In this column, instead of talking about one of my usual topics—tactics to avoid errors—I’ll discuss how to work within constraints and pragmatically address real-world issues. During the software-development process, your team may ask you to design an error message. Annoying edge cases all too often pop up—usually too late in the process to fix the issue in any other way.
For starters, I never write what I’d call error messages. Admittedly, I occasionally use that term—in the same way I might use words such as sitemap—just at the beginning of a conversation to orient everyone to my process. Just as I did in the title of this column. But I then switch to a more meaningful term and get everyone to talk about exception messages. Read More
Since I wrote my article “Mobile Inline Form Validation” for UXmatters back in 2012, I have very rarely used any of those patterns in my own work. Recently, when I created a pattern library for mobile applications for a big, multinational, corporate client, I didn’t include any of those tips. Since the publication of that article, I have identified and begun to follow a few principles that are I hope more user centric.
Don’t See Users As the Source of Errors
If you design systems, you are familiar with constraints. For example, it is hard to add new fields to a database; mobile networks sometimes provide poor connectivity or have slow performance or high latency. Typically, system design takes such constraints—and, of course, costs—into account in determining what a team can build. Read More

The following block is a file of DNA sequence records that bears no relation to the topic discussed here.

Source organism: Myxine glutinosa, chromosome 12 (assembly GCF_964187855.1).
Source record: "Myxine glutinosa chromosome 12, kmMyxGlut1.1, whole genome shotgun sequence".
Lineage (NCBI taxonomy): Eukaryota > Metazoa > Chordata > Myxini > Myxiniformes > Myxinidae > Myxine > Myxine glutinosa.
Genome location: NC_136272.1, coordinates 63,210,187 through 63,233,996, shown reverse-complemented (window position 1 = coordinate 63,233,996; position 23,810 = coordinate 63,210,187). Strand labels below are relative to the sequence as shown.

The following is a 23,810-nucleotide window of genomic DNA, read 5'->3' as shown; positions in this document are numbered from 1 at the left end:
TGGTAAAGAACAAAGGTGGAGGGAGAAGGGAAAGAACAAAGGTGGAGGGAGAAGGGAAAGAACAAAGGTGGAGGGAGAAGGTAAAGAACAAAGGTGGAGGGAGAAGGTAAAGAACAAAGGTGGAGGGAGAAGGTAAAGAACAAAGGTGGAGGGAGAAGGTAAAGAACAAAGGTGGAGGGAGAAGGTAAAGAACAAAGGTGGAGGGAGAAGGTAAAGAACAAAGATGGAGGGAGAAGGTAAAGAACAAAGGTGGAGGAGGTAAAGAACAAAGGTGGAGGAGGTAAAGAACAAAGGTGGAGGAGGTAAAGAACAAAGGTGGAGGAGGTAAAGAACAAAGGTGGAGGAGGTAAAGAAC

Put a person and a computer together, and you have the possibility of an error. Put two computers together: more possibilities for error. People make mistakes and computers do unexpected things. We try to design out the errors as much as possible, but inevitably, we end up dealing with error messages. It’s easy to find plenty of recommendations about creating error messages. For example, Rhonda Bracey gave this succinct advice in her UXmatters article “Reviewing User Interfaces”:
“Good error messages tell users what went wrong—and possibly why—provide one or more solutions for fixing the error, and offer a set of buttons that relate directly to the next action a user should take.”—Rhonda Bracey